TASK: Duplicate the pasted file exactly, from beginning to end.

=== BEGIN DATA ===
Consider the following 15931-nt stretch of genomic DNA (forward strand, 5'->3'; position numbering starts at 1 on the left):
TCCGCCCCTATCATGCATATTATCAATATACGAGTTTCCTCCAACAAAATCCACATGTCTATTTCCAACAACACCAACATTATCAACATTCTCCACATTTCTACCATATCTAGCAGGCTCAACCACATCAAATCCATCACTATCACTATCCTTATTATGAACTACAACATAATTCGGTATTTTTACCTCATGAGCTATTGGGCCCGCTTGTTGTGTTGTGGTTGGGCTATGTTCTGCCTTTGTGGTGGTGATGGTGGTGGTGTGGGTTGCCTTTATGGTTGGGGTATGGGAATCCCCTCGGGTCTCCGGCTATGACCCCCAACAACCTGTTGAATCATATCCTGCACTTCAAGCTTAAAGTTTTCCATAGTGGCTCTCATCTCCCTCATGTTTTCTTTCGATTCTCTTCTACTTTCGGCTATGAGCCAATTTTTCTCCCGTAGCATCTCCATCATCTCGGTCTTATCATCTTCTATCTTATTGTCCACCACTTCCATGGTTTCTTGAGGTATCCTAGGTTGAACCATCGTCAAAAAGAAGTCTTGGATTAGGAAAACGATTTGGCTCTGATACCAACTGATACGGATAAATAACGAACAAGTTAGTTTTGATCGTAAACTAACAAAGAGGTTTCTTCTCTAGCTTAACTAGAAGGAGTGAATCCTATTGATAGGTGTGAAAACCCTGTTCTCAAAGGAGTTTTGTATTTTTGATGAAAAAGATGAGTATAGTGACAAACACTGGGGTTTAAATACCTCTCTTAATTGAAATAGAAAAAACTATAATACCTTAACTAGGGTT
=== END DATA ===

Consider the following 15931-nt stretch of genomic DNA (forward strand, 5'->3'; position numbering starts at 1 on the left):
TCCGCCCCTATCATGCATATTATCAATATACGAGTTTCCTCCAACAAAATCCACATGTCTATTTCCAACAACACCAACATTATCAACATTCTCCACATTTCTACCATATCTAGCAGGCTCAACCACATCAAATCCATCACTATCACTATCCTTATTATGAACTACAACATAATTCGGTATTTTTACCTCATGAGCTATTGGGCCCGCTTGTTGTGTTGTGGTTGGGCTATGTTCTGCCTTTGTGGTGGTGATGGTGGTGGTGTGGGTTGCCTTTATGGTTGGGGTATGGGAATCCCCTCGGGTCTCCGGCTATGACCCCCAACAACCTGTTGAATCATATCCTGCACTTCAAGCTTAAAGTTTTCCATAGTGGCTCTCATCTCCCTCATGTTTTCTTTCGATTCTCTTCTACTTTCGGCTATGAGCCAATTTTTCTCCCGTAGCATCTCCATCATCTCGGTCTTATCATCTTCTATCTTATTGTCCACCACTTCCATGGTTTCTTGAGGTATCCTAGGTTGAACCATCGTCAAAAAGAAGTCTTGGATTAGGAAAACGATTTGGCTCTGATACCAACTGATACGGATAAATAACGAACAAGTTAGTTTTGATCGTAAACTAACAAAGAGGTTTCTTCTCTAGCTTAACTAGAAGGAGTGAATCCTATTGATAGGTGTGAAAACCCTGTTCTCAAAGGAGTTTTGTATTTTTGATGAAAAAGATGAGTATAGTGACAAACACTGGGGTTTAAATACCTCTCTTAATTGAAATAGAAAAAACTATAATACCTTAACTAGGGTT